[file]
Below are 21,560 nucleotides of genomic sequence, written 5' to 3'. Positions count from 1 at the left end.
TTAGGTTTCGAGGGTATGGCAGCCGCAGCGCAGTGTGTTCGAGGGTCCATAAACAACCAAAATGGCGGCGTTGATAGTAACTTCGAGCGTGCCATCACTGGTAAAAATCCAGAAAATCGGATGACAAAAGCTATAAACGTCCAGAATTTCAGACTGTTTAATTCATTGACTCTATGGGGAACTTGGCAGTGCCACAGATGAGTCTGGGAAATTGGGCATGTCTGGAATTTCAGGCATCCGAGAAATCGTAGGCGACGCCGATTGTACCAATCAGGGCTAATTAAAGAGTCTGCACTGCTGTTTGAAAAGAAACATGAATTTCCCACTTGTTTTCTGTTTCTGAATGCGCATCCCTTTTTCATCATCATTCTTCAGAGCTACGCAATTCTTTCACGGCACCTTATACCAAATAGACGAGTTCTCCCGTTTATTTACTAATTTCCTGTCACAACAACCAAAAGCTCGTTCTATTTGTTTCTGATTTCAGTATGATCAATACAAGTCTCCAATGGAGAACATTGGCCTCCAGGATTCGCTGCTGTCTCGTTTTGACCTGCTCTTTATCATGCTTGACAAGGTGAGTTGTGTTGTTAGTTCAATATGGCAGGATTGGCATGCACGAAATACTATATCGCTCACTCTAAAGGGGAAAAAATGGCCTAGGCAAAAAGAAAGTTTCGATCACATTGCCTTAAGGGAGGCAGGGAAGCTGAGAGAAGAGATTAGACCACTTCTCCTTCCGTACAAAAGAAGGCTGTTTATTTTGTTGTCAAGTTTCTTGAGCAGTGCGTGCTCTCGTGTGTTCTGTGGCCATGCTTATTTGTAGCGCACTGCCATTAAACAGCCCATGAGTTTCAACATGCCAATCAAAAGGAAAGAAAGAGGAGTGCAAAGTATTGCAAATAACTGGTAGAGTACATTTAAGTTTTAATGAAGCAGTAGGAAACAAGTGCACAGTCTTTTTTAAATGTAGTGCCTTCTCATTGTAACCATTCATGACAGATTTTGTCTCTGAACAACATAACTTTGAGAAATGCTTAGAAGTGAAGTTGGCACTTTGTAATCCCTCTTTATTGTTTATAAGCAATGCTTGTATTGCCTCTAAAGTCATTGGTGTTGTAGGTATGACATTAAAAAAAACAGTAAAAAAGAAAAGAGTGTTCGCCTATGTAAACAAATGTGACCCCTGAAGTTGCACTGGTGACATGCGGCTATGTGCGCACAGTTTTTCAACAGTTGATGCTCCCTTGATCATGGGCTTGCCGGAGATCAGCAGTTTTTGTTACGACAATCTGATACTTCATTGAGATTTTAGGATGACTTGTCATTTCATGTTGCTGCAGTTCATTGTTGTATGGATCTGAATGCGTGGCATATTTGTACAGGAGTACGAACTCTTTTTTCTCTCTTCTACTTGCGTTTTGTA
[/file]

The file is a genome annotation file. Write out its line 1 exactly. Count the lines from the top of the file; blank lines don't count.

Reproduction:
Below are 21,560 nucleotides of genomic sequence, written 5' to 3'. Positions count from 1 at the left end.